Anyone itching for a mobile game with substance absolutely must take a look at Hidden Folks, though those with Android devices will have to exercise patience before they can start getting tap-happy in this hand-drawn world.

Metascore: Critics – 83/100

TypeShift

About once a year, a game comes along that's so simple that you can't believe nobody's done it before. In 2017, that game is TypeShift. In TypeShift, you have columns full of letters that you arrange into words until you've used all of the letters available. That's it.

But that simple setup leads to an infinite array of puzzles, and TypeShift's elegant design means anyone who plays it has a fighting chance. Many word games—Boggle or Scrabble, for example—give players with big vocabularies an advantage. In TypeShift, every puzzle can be solved by finding a predefined set of core words, most of which are pretty common. If you find others, that's great, but with TypeShift you don't need to memorize the dictionary in order to succeed.

As a mobile title, TypeShift locks away a lot of content behind in-app purchases, but thankfully none of it is really necessary. Every day, TypeShift delivers a free new puzzle that's challenging but ultimately solvable. As a result, it's easy to fit TypeShift into your regular routine. If you're sick of word jumbles, crosswords, or sudoku, don't worry. You just found your new daily obsession.

Metascore: Critics – 86/100

Candleman

If you're an Xbox One owner, Halo Wars 2 isn't the only exclusive you should be checking out. Flying well under the radar is this sleeper hit developed by Spotlighter Interactive.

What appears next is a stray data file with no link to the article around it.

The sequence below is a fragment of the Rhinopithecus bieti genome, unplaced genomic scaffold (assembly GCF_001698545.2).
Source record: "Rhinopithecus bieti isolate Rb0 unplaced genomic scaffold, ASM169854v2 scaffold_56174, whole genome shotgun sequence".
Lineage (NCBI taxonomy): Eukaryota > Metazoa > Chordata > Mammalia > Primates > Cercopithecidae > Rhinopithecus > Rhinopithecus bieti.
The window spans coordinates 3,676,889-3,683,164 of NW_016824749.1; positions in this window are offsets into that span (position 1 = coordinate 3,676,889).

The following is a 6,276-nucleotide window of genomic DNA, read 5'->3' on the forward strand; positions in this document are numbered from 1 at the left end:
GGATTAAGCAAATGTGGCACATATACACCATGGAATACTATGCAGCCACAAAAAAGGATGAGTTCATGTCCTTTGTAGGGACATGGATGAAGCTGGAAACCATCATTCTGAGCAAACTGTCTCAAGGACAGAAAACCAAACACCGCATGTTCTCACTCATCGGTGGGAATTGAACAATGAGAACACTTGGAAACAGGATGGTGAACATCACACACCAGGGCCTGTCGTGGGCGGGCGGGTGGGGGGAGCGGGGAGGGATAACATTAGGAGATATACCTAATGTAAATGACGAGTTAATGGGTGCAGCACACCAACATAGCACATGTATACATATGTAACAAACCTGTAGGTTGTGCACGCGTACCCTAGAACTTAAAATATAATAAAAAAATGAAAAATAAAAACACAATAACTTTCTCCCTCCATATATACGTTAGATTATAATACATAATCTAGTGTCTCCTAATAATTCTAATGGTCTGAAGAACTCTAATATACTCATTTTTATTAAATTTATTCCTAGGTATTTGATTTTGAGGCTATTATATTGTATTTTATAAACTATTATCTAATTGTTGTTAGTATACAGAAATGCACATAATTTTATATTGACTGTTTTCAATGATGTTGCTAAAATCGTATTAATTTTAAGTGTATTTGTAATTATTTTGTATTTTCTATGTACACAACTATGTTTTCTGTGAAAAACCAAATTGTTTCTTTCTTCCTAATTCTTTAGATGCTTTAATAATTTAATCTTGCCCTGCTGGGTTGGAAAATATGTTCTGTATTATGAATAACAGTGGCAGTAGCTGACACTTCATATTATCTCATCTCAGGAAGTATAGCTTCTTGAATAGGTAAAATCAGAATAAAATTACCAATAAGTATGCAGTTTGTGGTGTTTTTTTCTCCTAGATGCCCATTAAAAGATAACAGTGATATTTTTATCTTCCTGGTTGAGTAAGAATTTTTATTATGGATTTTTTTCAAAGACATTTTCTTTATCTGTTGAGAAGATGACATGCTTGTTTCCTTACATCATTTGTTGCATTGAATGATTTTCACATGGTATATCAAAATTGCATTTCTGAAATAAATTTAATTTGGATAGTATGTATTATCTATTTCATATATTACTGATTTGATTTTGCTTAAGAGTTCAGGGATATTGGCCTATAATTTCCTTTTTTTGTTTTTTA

Released on the first of February, Candleman is a unique title in which you play as, well, a candleman, who can only stay lit for 10 seconds on his quest for a distant light. The game's mechanics play with the contrast between darkness and illumination—as does its story, to some extent—using this interaction to traverse a range of obstacles and environments. The game has been heralded as a rare, "proper" 3D platformer by Engadget, and is particularly noteworthy because it's a Chinese-developed game — something we rarely see in the gaming spotlight, especially on a Microsoft console. Candleman's combination of unique art direction and gameplay mechanics already cements this one as one of the best indie games we'll play this year.

Metascore: Critics – 79/100, Users 6.6/10

Hollow Knight

We may never get another 2-D Metroid game. Thankfully, we might not ever need one. Over the past few years, independent developers have had fans covered. This year's first big "Metroidvania" title is Hollow Knight, the first game from developer Team Cherry, and it's hard to imagine a better debut. The hand-drawn graphics are gorgeous. The music is breathtaking. Every character has its own unique sound effects, which do more to develop their personalities than dialogue ever could. The world, which some players have compared to Dark Souls, fuses cute with creepy in a way that feels a little bit like Tim Burton's animated features, although Hollow Knight has a style all its own.